Here's some important advice if you’re scratching your head (perhaps literally) over head lice.
First, know that head lice aren’t a sign of poor hygiene or an unclean living environment. Head lice rank as the second-most-common condition in school children (the common cold tops the list), affecting 1 in every ten children.
What are head lice?
Head lice are wingless insects about 3 millimeters long (the size of a sesame seed) and brown, tan, or gray. These parasites feed only on human blood.
How do head lice spread?
Head lice spread through head-to-head contact or sharing lice-infested personal items such as hats, towels, brushes, hair ties, or pillows. Lice can infest various body parts, but they’re most often found on the heads of 3- to 10-year-olds in preschool, elementary school, or childcare centers.
What are the symptoms of head lice?
Children or adults with head lice often experience itching behind the ears or on the back of the neck. Eczema, dandruff, or an allergic reaction to hair products can also cause itching, so the only clear sign of head lice is the insects (or nits) themselves.
How can I tell if my child has head lice?
The American Academy of Pediatrics (AAP) provides steps for identifying head lice and nits on your child:
- Seat your child in a brightly lit room.
- Then, part the hair and look at your child’s scalp.
- Check for crawling lice, which can be difficult to find because they avoid light, and also for nits (eggs). Nits resemble tiny white or yellowish-brown oval specks firmly attached to the hair. They’re typically found near the scalp, hairline, back of the neck, and behind the ears. Nits can be confused with dandruff or dirt particles. But if they are difficult to remove, they’re likely nits.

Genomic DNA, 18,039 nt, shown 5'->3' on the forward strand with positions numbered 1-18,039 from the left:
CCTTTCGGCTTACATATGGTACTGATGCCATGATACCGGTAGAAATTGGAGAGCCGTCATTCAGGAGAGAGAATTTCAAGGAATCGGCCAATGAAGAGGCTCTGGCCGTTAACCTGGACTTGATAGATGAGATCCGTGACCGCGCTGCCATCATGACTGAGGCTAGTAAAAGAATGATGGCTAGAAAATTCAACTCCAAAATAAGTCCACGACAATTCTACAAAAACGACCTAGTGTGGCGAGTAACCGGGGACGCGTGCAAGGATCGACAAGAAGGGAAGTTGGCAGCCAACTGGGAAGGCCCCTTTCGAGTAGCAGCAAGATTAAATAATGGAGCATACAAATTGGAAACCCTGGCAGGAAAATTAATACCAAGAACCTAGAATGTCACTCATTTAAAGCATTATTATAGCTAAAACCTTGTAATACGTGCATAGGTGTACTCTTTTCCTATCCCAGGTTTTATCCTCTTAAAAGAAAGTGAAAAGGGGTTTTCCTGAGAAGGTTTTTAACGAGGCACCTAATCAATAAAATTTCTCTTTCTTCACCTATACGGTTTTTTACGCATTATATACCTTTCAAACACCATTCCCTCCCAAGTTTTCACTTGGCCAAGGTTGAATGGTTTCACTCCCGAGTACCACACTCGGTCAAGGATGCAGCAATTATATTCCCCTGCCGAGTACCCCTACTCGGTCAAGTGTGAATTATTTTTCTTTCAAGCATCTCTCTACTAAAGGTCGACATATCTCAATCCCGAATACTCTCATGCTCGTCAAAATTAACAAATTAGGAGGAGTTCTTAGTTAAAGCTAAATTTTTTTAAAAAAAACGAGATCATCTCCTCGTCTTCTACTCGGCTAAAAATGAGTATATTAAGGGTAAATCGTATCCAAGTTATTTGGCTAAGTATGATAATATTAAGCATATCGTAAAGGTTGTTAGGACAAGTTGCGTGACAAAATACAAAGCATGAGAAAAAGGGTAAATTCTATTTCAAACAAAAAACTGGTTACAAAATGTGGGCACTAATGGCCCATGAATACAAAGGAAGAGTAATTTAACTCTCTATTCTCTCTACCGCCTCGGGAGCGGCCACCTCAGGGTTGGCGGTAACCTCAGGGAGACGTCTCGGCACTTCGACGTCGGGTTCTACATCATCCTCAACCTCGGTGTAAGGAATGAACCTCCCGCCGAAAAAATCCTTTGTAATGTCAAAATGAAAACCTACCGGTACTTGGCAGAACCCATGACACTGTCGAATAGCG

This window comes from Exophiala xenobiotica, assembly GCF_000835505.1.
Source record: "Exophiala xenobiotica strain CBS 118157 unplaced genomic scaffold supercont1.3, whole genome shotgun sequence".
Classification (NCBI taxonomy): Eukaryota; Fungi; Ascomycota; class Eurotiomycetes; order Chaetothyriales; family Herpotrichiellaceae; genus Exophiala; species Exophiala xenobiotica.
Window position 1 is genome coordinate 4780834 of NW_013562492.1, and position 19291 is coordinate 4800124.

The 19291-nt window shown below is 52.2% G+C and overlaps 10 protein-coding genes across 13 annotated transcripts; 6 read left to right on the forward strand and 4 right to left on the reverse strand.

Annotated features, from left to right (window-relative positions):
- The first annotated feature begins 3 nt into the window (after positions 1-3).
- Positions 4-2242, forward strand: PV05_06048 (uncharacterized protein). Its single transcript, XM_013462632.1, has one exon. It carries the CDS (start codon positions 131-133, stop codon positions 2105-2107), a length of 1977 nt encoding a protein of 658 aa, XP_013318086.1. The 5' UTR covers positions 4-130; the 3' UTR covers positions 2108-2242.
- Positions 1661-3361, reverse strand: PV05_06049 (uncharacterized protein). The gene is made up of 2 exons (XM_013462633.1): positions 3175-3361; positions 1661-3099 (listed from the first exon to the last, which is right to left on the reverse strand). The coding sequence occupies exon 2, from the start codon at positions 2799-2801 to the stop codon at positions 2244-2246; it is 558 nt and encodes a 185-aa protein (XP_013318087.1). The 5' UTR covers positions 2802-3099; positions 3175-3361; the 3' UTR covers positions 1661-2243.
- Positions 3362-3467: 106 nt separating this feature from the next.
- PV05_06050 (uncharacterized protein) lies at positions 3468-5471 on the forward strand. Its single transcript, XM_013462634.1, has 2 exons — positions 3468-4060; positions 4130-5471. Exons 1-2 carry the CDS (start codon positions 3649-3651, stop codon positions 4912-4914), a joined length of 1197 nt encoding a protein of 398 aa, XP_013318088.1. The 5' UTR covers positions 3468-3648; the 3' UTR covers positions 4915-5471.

Will head lice harm my child?
While ridding your child’s scalp of lice and their eggs can be quite a nuisance, the important thing to remember is that lice are entirely harmless and don’t pose a health hazard to children. Schools often institute “no head lice/nit” policies, but since 2010, the AAP has held that because lice aren’t a health hazard, healthy children with head lice shouldn’t be sent home from school, although they should be cautioned against close head contact until treatment can be completed.
How are head lice treated?
Initial treatments for head lice include over-the-counter shampoos or rinses and/or a manual “comb-out” method—combing your child’s damp hair daily for two weeks with a fine-toothed comb designed to remove nits. However, the AAP cautions that using the comb-out method alone often fails.
Many websites tout the effectiveness of home remedies such as herbal oils, margarine, mayonnaise, olive oil, and petroleum jelly, but no data support their use.
The AAP recommends using products containing 1 percent permethrin lotion, an active lice-fighting ingredient. Follow the manufacturer’s instructions, repeating the treatment 7–10 days after the first application. For detailed advice from the AAP on treating lice, click here.
As a precaution, always check with your child’s healthcare provider before using any lice treatments containing pesticides, including those available without a prescription (over-the-counter).
What are the next steps?
All household members and close contacts should also be checked for signs of lice and treated, if necessary. You’ll also need to wash your child’s clothes, towels, sheets, and hats—any cloth items he’s been in close contact with—in hot water and dry them on high heat. Vacuum all carpets and furniture or have them professionally cleaned.
If over-the-counter remedies and/or the comb-out method don’t work, your child’s healthcare provider can suggest treatment options. There may also be professionals in your community who specialize in treating cases of head lice and can even come to your home to assist.